Annie was a very good cook. She had been a cook for many people throughout her growing-up years. She could make delicious fried chicken. My Aunt Martha told me, "Mama would decide to fry up a chicken for dinner so she'd call Joe in and tell him to go out and pick out an old hen." Uncle Joe would go out and grab one by the neck and with a whip of his wrist, that neck would break. He would then hang it by it's feet from the clotheslines and clean it out. Sometimes Annie would pluck it clean of feathers and sometimes she would have the children do it. Martha remembers being horrified every time this wold happen, but she was known in the family for being the one who would gather up all of the bones after dinner and pick them clean! Grandma taught my mother how to make several things really well.
Grandma's Divinity was a staple in our home every December. Mom would color it in lovely pastel hues of pink, mint green, and blue. She would press a pecan half into each piece just like the photo below. I have never tried making it, in part because although Mom was an expert at it, she always seemed so stressed about it turning out just right. Humidity can ruin it, and it can also be too dry. I may just have to try it one of these days, just to be considered part of the female part of our clan!
2 egg whites
4 cups sugar
1/2 cup water
1 cup dark corn syrup
1 tsp vanillaBeat Egg whites until almost stiff. Mix sugar, syrup, and water and bring to a boil. Cook to a soft ball stage or 235-245 degrees. While beating, pour some of the syrup over egg whites. return syrup to stove while beating. Beat for about 1/2 a minute then add the rest of the syrup while beating. Continue until mixture is stiffened. Drop by spoonfuls onto waxed paper quickly so that mixture doesn't harden in the bowl. You can add things while beating like chopped nuts of gum drop bits. You can also press half a pecan into the tops.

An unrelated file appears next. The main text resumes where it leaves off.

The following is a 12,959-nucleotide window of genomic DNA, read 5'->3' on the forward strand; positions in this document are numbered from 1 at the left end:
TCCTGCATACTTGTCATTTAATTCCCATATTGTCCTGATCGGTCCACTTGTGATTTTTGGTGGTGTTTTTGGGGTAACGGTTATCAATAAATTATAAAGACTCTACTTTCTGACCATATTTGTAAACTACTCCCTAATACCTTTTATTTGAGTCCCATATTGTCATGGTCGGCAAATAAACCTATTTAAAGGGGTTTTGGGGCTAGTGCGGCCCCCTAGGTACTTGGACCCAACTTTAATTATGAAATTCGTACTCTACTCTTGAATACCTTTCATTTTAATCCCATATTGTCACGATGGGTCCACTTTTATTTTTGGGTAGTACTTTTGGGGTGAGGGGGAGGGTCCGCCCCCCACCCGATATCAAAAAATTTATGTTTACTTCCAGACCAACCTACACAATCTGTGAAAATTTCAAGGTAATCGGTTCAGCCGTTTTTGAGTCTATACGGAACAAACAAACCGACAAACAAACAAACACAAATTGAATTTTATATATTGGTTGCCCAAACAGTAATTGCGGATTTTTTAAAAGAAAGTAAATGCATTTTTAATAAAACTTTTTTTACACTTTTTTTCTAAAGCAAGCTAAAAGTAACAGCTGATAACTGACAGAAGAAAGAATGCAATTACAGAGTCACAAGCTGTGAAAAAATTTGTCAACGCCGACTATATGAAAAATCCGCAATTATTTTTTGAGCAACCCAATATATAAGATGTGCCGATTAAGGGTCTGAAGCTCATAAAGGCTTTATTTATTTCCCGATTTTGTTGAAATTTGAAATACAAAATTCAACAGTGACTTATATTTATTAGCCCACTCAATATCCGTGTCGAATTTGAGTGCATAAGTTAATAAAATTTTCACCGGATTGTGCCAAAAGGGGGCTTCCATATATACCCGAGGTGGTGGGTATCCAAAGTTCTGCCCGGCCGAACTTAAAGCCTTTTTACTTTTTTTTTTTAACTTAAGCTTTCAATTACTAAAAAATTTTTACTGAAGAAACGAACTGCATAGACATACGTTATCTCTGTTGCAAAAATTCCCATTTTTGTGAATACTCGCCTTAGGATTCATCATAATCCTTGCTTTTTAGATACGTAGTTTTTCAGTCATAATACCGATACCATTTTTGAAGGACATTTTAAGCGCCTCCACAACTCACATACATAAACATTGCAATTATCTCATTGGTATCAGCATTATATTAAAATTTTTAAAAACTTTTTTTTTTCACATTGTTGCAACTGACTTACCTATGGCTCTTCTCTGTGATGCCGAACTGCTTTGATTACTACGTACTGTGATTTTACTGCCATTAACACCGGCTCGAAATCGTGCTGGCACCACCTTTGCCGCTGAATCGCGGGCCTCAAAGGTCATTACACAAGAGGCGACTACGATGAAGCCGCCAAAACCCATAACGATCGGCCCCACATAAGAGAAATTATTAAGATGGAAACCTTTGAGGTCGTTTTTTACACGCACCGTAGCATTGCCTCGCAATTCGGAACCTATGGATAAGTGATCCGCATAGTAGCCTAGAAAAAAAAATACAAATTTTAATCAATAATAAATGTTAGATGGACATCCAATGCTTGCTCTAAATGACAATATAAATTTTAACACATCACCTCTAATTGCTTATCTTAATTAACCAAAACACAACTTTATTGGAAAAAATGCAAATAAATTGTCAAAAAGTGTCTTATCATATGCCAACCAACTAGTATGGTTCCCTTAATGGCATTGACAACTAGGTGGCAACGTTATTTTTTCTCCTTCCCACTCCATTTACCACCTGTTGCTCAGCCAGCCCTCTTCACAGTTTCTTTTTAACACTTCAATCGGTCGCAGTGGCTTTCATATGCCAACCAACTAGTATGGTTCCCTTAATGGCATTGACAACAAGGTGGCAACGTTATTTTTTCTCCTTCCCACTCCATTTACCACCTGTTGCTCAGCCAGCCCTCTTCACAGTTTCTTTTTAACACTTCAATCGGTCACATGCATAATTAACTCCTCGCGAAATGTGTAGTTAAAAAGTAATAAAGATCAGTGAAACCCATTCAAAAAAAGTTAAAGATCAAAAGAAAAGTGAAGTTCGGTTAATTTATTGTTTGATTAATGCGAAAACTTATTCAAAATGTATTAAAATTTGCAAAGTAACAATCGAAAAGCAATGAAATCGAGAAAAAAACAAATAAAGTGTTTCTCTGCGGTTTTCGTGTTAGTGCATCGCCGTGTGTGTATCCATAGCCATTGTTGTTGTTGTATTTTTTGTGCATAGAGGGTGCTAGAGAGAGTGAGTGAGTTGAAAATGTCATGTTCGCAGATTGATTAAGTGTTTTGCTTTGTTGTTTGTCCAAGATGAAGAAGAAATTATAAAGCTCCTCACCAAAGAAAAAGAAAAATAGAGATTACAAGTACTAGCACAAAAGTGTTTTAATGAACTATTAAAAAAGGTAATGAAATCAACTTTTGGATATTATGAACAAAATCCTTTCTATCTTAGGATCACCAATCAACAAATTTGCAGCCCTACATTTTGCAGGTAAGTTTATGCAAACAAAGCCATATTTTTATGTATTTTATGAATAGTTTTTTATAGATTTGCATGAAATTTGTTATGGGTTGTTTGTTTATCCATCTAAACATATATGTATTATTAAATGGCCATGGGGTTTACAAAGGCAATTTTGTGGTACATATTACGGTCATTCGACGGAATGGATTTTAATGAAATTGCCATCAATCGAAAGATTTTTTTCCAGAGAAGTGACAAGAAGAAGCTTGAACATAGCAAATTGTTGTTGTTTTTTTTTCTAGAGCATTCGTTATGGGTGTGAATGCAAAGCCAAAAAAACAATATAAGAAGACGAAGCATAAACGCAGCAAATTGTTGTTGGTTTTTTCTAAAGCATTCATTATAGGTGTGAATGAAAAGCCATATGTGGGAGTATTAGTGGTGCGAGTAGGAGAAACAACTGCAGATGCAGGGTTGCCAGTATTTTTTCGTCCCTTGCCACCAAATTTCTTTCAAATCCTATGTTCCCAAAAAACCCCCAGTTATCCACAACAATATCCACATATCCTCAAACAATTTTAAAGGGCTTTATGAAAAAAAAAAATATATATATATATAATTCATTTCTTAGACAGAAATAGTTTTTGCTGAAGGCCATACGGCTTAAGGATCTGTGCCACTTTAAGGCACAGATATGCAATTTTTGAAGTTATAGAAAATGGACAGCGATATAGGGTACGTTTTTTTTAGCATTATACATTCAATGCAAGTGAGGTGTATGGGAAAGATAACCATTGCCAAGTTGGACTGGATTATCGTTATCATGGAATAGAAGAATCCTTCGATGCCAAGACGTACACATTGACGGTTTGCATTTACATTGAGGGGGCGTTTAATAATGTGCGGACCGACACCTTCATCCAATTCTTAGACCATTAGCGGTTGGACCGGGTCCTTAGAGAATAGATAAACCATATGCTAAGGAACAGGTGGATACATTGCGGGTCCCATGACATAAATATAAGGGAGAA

We also have a recipe in our family that I like to call " Grandma Annie's Chocolate Cake". It is heavenly! The eggs are separated and the whites are whipped up before being folded in. The cake is the perfect mix of moist and light. Frost it with your favorite chocolate frosting. The thicker, the better! Grandma's touch was to chop up walnuts or pecans and sprinkle to top just after frosting it.